Saint Teresa of Calcutta

Nalini Nathan from the Christian Network Against Caste Discrimination explains why St Teresa of Calcutta - Mother Teresa - is a saint close to her heart.

For this profile and reflection on the life of Mother Teresa – Saint Teresa of Calcutta – Nalini Nathan from the Christian Network Against Caste Discrimination explains why this much-loved saint is so close to her heart.


I’d like to share with you why St Teresa of Calcutta, affectionately known as Mother Teresa, has been a saint close to my heart.

First, I’ll share an overview of her life. Mother Teresa was born in Macedonia and was of Albanian heritage. Her father died when she was young and she was brought up by her devoutly religious mother. She entered religious life in 1928 in Ireland, and was sent by her order to India. It was there, while reflecting on the immense love that Jesus has for all of humanity, that she received the call to set up the Missionaries of Charity.

Thanks to God, through her effort, the Missionaries of Charity spread throughout India, Europe and Africa, eventually opening houses in Australia, the Middle East and America. By 1997, the year of her death, her sisters had established foundations in 123 countries. While Mother Teresa is famous for caring for the poor and marginalised, her Catholic witness goes much deeper.

She’s important to me as she offers a model of how to live an authentic Catholic life. The Apostle John wrote, “let us not love with word or with tongue, but in deed and truth.” In terms of racial justice, Mother Teresa embodied this so well.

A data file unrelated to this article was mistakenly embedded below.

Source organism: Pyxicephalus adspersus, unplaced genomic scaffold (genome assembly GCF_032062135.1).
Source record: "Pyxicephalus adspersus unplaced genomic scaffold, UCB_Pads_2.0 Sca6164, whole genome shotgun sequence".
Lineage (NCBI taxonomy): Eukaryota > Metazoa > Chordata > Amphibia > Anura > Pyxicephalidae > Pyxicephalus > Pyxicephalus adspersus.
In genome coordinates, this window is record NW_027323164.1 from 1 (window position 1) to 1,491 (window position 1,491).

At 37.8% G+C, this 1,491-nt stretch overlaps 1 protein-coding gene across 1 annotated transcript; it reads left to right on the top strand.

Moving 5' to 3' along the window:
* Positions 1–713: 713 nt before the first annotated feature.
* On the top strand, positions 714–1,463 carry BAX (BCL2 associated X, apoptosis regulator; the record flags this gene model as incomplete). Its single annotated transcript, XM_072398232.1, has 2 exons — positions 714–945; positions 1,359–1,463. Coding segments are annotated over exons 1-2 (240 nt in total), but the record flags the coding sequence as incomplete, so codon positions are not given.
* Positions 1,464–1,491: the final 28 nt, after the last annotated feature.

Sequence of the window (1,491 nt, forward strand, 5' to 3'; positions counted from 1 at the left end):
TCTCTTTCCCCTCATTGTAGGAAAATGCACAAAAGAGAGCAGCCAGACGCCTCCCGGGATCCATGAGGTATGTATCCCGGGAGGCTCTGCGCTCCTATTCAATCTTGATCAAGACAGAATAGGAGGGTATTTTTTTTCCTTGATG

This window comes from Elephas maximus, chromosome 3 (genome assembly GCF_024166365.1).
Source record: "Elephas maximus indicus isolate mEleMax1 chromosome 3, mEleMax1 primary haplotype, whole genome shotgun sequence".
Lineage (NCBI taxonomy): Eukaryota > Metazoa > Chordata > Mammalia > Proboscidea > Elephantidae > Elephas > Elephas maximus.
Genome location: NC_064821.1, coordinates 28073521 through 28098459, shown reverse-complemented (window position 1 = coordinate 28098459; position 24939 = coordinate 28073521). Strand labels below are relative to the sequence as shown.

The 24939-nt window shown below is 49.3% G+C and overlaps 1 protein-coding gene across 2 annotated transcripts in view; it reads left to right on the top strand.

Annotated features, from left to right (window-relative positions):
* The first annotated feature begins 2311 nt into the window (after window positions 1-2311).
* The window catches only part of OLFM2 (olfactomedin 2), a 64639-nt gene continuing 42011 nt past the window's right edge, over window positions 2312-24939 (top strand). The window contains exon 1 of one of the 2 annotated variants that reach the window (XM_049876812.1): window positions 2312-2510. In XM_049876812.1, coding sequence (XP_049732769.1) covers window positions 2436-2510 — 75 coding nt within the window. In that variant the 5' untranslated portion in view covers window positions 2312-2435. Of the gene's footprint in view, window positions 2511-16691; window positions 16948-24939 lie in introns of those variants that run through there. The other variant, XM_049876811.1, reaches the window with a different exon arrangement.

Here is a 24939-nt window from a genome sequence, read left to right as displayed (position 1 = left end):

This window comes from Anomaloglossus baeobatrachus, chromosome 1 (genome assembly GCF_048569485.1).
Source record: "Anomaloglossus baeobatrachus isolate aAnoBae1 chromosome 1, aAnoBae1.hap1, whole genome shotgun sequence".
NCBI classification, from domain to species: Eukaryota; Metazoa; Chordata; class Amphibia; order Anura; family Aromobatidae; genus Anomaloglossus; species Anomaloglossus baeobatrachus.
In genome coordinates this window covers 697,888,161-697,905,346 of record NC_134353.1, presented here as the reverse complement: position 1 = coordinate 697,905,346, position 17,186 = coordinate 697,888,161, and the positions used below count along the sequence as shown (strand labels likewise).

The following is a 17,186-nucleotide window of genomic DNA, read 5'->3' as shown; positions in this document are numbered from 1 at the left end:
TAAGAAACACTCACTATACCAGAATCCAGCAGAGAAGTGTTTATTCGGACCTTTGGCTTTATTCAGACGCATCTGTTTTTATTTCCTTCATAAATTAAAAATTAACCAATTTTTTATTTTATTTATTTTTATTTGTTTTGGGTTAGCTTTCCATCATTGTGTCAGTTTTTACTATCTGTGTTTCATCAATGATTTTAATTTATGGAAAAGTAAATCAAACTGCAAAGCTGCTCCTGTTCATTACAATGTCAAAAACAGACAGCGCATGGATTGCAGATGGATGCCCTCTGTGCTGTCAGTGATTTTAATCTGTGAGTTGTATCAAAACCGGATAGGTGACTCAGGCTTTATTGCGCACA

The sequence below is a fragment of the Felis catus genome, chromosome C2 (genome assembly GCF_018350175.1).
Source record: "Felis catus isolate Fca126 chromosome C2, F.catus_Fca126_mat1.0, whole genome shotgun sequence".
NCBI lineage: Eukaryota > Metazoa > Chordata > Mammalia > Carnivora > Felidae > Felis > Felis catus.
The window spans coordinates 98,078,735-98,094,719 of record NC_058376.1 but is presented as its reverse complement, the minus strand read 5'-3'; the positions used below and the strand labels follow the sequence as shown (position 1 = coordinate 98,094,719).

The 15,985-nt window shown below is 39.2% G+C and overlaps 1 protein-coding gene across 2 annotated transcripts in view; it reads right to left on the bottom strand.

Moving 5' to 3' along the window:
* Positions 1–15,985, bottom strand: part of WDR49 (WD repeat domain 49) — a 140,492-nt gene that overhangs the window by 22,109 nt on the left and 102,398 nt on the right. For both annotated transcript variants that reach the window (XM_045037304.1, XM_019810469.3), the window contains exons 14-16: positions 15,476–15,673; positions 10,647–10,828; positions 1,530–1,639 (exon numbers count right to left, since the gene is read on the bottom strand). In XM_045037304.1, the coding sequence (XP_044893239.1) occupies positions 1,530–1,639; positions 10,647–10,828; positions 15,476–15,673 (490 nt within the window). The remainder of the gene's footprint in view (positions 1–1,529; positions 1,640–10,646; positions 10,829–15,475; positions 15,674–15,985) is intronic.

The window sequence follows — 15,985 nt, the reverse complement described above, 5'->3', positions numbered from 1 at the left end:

Viewing her life through a truly Catholic lens, she was able to avoid the traps of tokenism, positive discrimination or tribal mentalities. She recognised the image of Christ in each person she encountered and appreciated that we not just connected as one human species, but that we are truly brothers and sisters and can love each other as sisters and brothers.

Mother Theresa’s faith and Catholic formation meant that she understood that each person had not just dignity, but infinite dignity. She was able to care for the whole person – their physical needs, their mental health and their spiritual health.

I am grateful to Mother Teresa for revealing Christ through her humility, and because she knew that we are in debt to those who suffer due to oppression, racism and marginalisation, when they are able to unite their suffering to that of Christ.

Mother Teresa never tried to be a saviour. Rooted in Christ she tried to live the life of a servant, letting God lead her in everything. The pillars of her daily life were prayer. She prayed in the morning, at midday, in the afternoon, evening and at night.

She reminds me of the life of Our Lady, our spiritual mother. Mother Teresa tried to live the life of a docile servant so that it was God that came first in all things.